# Course outline I Homogeneous goods Introduction Game theory

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Course outline I Homogeneous goods Introduction Game theory
Price setting monopoly oligopoly Quantity setting Process innovation Homogeneous goods

Innovation competition
Product versus process innovation Drastic versus non-drastic innovation Patent race Incentives to innovate Executive summary

Research and development
Three levels of research: fundamental research applied research with project planning development of new products and their commercialization Innovation of product and process Three stages invention adoption diffusion

Five models Patent race with respect to process innovation
Process innovation leads to reduction of average cost: Incentives to innovate for benevolent dictator monopolist perfect competition two symmetric firms two asymmetric firms

Benevolent dictator v. monopolist
x x MR incentive to innovate

Drastic v. non-drastic innovation
p p Innovator enjoys blockaded monopoly, drastic innovation non-drastic innovation x x

Exercise (drastic or non-drastic innovation)
Inverse-demand function p=a-X All firms have identical unit costs , where Only one firm reduces its unit cost to Infer kind of innovation

Perfect competition Incentives to innovate for drastic innovation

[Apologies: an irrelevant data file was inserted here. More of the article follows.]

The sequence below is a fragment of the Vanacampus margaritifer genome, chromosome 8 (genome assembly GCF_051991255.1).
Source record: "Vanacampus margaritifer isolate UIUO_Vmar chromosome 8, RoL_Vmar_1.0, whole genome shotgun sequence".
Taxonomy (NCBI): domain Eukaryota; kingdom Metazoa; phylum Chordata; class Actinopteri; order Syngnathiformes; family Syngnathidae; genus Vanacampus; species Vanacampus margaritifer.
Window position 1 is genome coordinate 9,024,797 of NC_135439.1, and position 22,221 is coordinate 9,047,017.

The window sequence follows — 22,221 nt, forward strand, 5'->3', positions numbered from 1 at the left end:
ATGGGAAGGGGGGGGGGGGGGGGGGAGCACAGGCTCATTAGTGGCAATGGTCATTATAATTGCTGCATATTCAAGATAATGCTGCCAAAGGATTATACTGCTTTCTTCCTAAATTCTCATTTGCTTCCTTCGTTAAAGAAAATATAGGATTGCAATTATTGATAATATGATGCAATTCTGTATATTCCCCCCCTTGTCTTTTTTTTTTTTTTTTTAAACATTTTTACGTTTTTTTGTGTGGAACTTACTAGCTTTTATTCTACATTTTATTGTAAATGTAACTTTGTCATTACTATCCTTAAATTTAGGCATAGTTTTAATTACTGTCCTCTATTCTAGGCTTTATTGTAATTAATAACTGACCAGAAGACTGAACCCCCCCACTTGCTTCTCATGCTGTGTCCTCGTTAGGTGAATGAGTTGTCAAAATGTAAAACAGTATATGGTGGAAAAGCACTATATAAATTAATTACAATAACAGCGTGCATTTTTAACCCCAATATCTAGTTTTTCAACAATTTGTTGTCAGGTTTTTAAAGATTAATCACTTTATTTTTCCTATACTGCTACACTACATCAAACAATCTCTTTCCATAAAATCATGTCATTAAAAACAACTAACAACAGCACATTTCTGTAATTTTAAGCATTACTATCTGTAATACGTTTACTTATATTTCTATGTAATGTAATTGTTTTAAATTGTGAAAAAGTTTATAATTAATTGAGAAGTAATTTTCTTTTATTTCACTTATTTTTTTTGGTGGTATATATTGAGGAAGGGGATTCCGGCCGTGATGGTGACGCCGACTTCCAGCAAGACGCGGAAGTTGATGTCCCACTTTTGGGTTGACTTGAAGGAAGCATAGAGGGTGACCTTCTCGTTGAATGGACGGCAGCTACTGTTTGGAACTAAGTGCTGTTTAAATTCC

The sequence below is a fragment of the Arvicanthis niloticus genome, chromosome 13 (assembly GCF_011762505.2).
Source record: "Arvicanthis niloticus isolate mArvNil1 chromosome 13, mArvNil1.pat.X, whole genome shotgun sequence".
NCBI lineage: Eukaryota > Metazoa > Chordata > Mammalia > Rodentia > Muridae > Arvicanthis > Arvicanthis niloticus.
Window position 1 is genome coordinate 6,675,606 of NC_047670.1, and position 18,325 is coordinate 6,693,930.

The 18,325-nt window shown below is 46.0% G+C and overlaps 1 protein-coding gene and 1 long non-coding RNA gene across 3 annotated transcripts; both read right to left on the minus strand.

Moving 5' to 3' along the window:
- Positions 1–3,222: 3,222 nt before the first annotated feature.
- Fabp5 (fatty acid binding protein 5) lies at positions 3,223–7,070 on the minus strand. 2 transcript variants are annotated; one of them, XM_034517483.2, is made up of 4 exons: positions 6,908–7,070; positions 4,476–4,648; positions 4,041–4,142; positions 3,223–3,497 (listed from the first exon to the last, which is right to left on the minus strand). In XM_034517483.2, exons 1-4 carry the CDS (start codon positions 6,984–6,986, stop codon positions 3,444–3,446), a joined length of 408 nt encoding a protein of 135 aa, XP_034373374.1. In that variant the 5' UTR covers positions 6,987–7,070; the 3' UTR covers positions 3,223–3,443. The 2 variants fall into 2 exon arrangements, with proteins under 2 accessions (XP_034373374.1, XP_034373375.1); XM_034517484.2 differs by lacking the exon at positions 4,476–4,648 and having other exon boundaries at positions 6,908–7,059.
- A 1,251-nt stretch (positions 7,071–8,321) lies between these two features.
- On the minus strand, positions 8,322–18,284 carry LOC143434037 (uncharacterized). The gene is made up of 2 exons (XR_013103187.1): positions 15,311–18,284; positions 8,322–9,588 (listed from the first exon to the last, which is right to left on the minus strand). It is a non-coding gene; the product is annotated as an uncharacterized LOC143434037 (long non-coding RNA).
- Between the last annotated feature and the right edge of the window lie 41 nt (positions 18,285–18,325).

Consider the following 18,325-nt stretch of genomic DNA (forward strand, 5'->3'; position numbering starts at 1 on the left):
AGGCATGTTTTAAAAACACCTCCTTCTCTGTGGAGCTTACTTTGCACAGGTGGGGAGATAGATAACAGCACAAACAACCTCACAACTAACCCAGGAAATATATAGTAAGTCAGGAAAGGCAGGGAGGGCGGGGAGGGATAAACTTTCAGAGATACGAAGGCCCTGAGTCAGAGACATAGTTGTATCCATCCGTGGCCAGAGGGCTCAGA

for non-drastic innovation (compare next slide and slide „ Benevolent dictator v. monopolist”)

graphically

Assumptions and notation for dyopolistic innovation competition
Patent race with respect to process innovation R&D expenditure of firms 1 and 2: A measure of innovation difficulty : Innovation probability of firm i: Probability of no innovation:

Exercise (innovation probability)
How does the innovation probability depend on F0 , F1 and F2. F0 100F0 34F0 6F0 ½ F0 F2 F1 Innovation probability of firm 1

Symmetric innovation competition
F 1 F 2 P 1 P 2 Initially, none of the firms is in the market. The successful firm enters the market and receives

Equilibrium (symmetric case)
Profit function of firm 1 Reaction function of firm 1 Nash equilibrium ,

Nash equilibrium

Exercise (sequential symmetric case)
Consider the symmetric case with F0=0. Calculate an equilibrium in the sequential game:

Asymmetric case: one incumbent, one potential competitor
Monopolist (firm 1) with average cost , and potential competitor (firm 2) Process innovations leads to reduction of average cost: Profits, net of R&D expenditure No firm innovates Established firm innovates Entrant innovates (price competition) P 1 P 2 F 1 F 2 p 1 p 2

Profit functions (asymmetric case)
Profit function of firm 1 (monopolist) Profit function of firm 2

Incentives to innovate
No firm innovates. Monopolist innovates. Entrant innovates.

Replacement effect (Arrow)
The Arrow terms are defined as the profit differences a firm enjoys by innovating rather than not innovating. If the incumbent innovates, he replaces himself. If the entrant innovates, he achieves positive profits as compared to zero profits:

p p x x drastic innovation nondrastic innovation Incentive to innovate
from replacement effect for established firm for potential competitor

Efficiency effect (Gilbert, Newbery)
The Gilbert-Newbery terms are defined as the profit differences a firm enjoys if she herself rather than her competitor innovates. The established firm’s incentive to remain a monopolist is greater then the entrant’s incentive to become a duopolist:

Gilbert-Newbery effect:
From previous slide follows: Drastic innovation firm 2 blockade and ”=” in equation (1) Nondrastic innovation firm 2 deterrence and ”<” in equation (1)  equation on previous slide is true

Replacement versus efficiency effect